12 Dec How Blocks and Bushings Affect Overall Poultry Roller Effectiveness
There are a host of factors that can be used to ascertain a poultry roller’s quality, such as the condition of the shaft, automatic vs manual action, teeth condition and sharpness, and material construction, among others. However, while all of these factors are important, most are also readily apparent after a thorough regular inspection and maintenancepractices.
On the other hand, two key components are often overlooked: the end blocks and the bushings.
Blocks and bushings are separate from the roller itself, and consequently don’t always get the same attention as the centerpiece. Nevertheless, these elements play a huge role in overall roller effectiveness: even a brand-new high-quality roller won’t be able to perform very well if it’s hampered down by poor blocks or mismatched bushings.
In this blog, we’ll take a look at your rollers’ blocks and bushings, the crucial role they play, and how you can make the most out of the blocks and bushings at your poultry plant.
Roller End Blocks
As the name suggests, the end blocks are solid blocks that each end of the roller shaft is fitted into. At their most basic, blocks hold the rollers in place and allow them to spin effectively, but their overall impact is more nuanced.
Most rollers work in pairs, so most blocks are fitted with two holes each (though four-hole variants are not unheard of). Proper hole fitment on end blocks is a careful balancing act: put too much space between the two holes and the rollers will grab too much meat, ruining it for production; place the holes too close together and the subsequent friction will quickly wear down your rollers, aging them prematurely.
That said, while ineffective blocks can waste time and product yield, end blocks that are in good shape, bolted down squarely and level, can give your existing rollers a longer lifespan and increase overall peeling productivity simultaneously.
Brass bushings are fitted onto each shaft of the roller when it is put into end blocks. As such, the bushing is the contact point for the poultry peeling roller and the peeling machine itself. Bushings also provide extra lubrication so that rollers can spin more freely and preventing miscuts from snagging or friction.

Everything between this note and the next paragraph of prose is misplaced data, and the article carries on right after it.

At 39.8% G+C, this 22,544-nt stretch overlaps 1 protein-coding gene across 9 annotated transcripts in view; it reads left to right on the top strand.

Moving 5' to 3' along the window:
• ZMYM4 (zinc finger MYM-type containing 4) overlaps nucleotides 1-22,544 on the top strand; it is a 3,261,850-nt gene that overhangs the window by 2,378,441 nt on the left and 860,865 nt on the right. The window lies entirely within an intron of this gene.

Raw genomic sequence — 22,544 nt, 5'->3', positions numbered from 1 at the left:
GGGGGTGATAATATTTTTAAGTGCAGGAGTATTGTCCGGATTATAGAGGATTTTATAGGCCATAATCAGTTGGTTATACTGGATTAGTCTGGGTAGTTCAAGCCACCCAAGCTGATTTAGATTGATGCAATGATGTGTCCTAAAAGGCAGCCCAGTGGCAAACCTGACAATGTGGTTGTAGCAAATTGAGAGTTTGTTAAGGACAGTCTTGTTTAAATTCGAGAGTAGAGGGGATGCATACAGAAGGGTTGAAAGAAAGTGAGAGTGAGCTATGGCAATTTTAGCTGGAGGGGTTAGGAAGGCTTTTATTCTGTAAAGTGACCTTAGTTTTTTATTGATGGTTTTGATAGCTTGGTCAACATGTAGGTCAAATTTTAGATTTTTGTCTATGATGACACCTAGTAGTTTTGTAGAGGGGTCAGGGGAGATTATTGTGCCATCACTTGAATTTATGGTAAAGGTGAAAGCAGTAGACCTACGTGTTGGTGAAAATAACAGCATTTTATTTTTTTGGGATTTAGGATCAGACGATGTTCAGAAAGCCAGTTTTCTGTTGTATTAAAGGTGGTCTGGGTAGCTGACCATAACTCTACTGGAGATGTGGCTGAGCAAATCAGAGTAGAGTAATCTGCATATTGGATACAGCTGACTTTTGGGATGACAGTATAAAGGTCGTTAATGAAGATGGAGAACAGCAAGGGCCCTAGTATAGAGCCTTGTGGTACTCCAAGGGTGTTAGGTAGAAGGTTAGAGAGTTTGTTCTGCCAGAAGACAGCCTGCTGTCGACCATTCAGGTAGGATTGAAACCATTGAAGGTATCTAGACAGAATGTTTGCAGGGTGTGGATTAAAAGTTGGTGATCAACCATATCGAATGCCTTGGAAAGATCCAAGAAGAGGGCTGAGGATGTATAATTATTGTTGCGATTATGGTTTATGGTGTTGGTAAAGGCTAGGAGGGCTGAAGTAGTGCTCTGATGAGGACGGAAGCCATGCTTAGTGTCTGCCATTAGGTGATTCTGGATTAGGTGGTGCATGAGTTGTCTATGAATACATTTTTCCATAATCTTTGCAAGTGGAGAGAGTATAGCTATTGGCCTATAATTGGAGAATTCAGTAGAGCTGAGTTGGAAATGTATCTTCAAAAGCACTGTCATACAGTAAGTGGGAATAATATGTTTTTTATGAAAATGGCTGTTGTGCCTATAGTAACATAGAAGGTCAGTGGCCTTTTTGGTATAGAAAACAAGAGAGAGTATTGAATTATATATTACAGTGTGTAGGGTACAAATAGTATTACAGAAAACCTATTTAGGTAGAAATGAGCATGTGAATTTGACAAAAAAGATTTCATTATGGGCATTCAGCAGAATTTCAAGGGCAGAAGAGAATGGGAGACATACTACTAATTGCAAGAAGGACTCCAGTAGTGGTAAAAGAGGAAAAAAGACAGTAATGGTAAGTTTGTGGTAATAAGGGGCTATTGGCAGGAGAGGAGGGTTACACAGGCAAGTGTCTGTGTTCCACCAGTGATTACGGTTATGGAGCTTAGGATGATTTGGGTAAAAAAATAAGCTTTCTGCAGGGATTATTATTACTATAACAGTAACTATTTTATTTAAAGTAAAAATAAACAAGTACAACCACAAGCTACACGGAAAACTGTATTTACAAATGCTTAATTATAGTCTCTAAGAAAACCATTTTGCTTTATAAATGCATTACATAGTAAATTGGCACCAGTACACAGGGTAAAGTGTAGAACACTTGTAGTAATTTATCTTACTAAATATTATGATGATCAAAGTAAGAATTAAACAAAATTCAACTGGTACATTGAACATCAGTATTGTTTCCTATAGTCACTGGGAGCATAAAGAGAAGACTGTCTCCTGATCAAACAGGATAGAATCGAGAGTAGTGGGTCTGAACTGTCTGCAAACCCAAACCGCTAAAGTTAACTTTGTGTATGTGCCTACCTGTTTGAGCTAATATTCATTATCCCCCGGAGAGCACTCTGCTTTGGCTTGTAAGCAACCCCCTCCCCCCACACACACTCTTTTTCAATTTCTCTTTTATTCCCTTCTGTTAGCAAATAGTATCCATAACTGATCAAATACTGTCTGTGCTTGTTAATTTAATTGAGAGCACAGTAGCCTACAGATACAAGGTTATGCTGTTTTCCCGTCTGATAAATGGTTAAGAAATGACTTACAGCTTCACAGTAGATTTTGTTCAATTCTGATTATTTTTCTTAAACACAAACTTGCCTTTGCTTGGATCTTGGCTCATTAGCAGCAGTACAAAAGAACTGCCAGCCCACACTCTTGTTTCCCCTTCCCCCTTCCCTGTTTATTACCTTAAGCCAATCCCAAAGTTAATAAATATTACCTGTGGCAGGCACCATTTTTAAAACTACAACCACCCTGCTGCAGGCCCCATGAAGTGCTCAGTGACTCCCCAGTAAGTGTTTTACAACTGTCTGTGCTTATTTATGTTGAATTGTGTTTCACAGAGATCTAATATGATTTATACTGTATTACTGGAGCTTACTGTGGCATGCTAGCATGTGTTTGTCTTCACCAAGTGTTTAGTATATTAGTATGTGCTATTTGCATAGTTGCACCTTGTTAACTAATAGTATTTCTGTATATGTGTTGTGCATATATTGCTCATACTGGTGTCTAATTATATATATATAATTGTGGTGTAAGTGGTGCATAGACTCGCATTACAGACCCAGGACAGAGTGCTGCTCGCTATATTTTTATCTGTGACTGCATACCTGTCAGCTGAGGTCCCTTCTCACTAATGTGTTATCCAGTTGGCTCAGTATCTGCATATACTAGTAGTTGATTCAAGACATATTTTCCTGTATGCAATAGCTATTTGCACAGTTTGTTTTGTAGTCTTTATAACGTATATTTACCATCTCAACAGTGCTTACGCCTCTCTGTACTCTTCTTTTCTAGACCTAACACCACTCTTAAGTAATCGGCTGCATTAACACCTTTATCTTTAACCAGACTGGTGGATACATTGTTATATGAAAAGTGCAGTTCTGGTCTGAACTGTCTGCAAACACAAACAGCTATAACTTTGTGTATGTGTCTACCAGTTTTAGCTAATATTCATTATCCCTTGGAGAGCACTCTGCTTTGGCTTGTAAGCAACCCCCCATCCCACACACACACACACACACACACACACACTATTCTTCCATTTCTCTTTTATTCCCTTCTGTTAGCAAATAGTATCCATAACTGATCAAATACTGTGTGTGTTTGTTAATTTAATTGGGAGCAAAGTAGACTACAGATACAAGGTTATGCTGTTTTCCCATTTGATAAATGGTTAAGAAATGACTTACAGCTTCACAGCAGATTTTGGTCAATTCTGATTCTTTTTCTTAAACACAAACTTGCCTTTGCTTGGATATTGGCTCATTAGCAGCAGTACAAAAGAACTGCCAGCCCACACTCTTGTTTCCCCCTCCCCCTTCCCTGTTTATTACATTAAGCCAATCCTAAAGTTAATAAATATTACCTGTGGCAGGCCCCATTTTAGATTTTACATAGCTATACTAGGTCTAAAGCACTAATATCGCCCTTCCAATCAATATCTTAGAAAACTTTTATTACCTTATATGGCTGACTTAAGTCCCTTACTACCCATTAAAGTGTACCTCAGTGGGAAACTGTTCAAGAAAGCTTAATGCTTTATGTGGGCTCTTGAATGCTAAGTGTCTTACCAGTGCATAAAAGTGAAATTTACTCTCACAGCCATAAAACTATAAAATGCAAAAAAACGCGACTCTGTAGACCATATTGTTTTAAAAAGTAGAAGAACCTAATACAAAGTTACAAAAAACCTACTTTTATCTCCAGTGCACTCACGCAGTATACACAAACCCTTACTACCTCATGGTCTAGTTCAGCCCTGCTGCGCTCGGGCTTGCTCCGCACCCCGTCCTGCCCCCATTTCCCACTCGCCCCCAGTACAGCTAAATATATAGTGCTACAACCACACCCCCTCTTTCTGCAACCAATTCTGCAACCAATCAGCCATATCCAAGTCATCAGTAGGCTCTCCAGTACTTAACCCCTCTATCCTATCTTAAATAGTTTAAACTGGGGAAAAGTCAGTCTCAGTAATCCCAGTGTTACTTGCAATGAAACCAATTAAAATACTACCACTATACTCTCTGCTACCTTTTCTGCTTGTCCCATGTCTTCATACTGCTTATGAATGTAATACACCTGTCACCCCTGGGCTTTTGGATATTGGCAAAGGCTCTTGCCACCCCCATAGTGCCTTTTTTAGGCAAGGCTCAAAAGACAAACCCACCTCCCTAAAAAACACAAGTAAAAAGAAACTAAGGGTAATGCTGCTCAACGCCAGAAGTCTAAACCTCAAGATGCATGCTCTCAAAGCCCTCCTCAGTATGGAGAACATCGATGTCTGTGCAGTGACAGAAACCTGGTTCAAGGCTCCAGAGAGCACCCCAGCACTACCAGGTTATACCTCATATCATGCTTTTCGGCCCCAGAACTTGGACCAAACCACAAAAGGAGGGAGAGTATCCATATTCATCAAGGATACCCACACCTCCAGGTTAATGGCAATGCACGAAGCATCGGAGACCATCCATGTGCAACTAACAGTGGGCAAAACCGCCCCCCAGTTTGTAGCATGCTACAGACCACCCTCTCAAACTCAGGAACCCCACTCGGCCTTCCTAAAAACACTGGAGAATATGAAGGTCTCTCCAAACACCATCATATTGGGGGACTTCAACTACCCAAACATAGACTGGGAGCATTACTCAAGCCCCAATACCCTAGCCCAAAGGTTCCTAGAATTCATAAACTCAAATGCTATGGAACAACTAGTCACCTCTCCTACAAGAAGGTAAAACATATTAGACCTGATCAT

However, like any other piece of equipment, roller bushings don’t last forever, and high workloads can quickly wear them down. Once bushings start to wear, their reduced effectiveness can start opening up space between rollers, leading to miscuts and all sorts of other potential problems.
Well-fitted, tight bushings will help both your rollers and end blocks last longer and reach higher yields. Just remember that, like blocks, failure to inspect and maintain existing bushings can lead to big problems in the long-term.
Why It Pays To Invest In Great Blocks And Bushings
For many poultry plant managers, keeping up-to-date on blocks and bushings is the single most cost-effective way to get a longer effective lifespan out of their existing rollers. This is caused by multiple factors, but the biggest is upfront costs for blocks and bushings when compared to replacing the rollers themselves, or even the entire peeling machine.
For a cost comparison, while a new set of rollers can cost over a hundred dollars depending on the manufacturer, bushings can be replaced for about two dollars a piece. With the efficiency and yield gains that new bushings can provide, their low price point means that savvy plant managers can keep the same roller set on the line for days longer without having to shut down.
Block and bushing upkeep is also a huge consideration for plants running older machines that are difficult or impossible to find replacement rollers for. While managers will still eventually have to upgrade their machines or find a custom roller manufacturer, simply switching out blocks and bushings can be a great way to push machines that much further when deadlines are looming.
The takeaway: if you’re looking to keep your poultry peeling machines lasting at maximum capacity for as long as possible, don’t forget about the blocks and bushings!
For more information about poultry peeling rollers, how they work, and how you can get the most out of the rollers in your poultry plant, download our free informative guide, The Lifecycle of a Poultry Peeling Roller, and start making gains at your plant today!